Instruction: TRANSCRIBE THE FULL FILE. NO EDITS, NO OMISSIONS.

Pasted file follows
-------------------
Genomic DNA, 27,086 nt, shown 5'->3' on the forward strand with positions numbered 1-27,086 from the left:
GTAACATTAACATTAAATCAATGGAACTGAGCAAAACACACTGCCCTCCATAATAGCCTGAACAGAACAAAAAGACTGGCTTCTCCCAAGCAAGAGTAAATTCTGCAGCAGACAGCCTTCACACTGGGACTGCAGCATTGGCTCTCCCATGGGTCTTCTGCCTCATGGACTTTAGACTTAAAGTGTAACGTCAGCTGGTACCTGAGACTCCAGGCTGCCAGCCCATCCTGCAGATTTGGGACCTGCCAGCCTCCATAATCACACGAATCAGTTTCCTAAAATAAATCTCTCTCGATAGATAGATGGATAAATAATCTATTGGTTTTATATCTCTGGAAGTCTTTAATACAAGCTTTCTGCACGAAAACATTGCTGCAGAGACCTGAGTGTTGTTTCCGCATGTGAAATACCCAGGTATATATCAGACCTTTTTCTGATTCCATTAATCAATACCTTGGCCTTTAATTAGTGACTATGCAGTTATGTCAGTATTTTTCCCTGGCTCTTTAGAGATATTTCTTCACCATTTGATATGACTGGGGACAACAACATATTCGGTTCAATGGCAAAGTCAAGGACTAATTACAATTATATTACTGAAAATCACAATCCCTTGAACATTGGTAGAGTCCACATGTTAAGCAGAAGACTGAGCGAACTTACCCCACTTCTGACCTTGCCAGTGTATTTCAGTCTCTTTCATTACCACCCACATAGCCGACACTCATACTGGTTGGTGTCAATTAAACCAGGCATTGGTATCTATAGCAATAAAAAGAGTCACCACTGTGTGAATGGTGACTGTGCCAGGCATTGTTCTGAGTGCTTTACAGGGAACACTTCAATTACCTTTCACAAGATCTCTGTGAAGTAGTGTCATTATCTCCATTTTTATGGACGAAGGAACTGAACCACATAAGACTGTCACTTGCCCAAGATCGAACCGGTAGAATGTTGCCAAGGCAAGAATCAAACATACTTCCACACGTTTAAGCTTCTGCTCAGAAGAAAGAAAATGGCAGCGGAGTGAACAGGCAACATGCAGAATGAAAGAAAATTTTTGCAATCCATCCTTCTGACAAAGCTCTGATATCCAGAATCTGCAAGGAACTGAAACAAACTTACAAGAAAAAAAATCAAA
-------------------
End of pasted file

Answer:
Genomic DNA, 27,086 nt, shown 5'->3' on the forward strand with positions numbered 1-27,086 from the left:
GTAACATTAACATTAAATCAATGGAACTGAGCAAAACACACTGCCCTCCATAATAGCCTGAACAGAACAAAAAGACTGGCTTCTCCCAAGCAAGAGTAAATTCTGCAGCAGACAGCCTTCACACTGGGACTGCAGCATTGGCTCTCCCATGGGTCTTCTGCCTCATGGACTTTAGACTTAAAGTGTAACGTCAGCTGGTACCTGAGACTCCAGGCTGCCAGCCCATCCTGCAGATTTGGGACCTGCCAGCCTCCATAATCACACGAATCAGTTTCCTAAAATAAATCTCTCTCGATAGATAGATGGATAAATAATCTATTGGTTTTATATCTCTGGAAGTCTTTAATACAAGCTTTCTGCACGAAAACATTGCTGCAGAGACCTGAGTGTTGTTTCCGCATGTGAAATACCCAGGTATATATCAGACCTTTTTCTGATTCCATTAATCAATACCTTGGCCTTTAATTAGTGACTATGCAGTTATGTCAGTATTTTTCCCTGGCTCTTTAGAGATATTTCTTCACCATTTGATATGACTGGGGACAACAACATATTCGGTTCAATGGCAAAGTCAAGGACTAATTACAATTATATTACTGAAAATCACAATCCCTTGAACATTGGTAGAGTCCACATGTTAAGCAGAAGACTGAGCGAACTTACCCCACTTCTGACCTTGCCAGTGTATTTCAGTCTCTTTCATTACCACCCACATAGCCGACACTCATACTGGTTGGTGTCAATTAAACCAGGCATTGGTATCTATAGCAATAAAAAGAGTCACCACTGTGTGAATGGTGACTGTGCCAGGCATTGTTCTGAGTGCTTTACAGGGAACACTTCAATTACCTTTCACAAGATCTCTGTGAAGTAGTGTCATTATCTCCATTTTTATGGACGAAGGAACTGAACCACATAAGACTGTCACTTGCCCAAGATCGAACCGGTAGAATGTTGCCAAGGCAAGAATCAAACATACTTCCACACGTTTAAGCTTCTGCTCAGAAGAAAGAAAATGGCAGCGGAGTGAACAGGCAACATGCAGAATGAAAGAAAATTTTTGCAATCCATCCTTCTGACAAAGCTCTGATATCCAGAATCTGCAAGGAACTGAAACAAACTTACAAGAAAAAAAATCAAA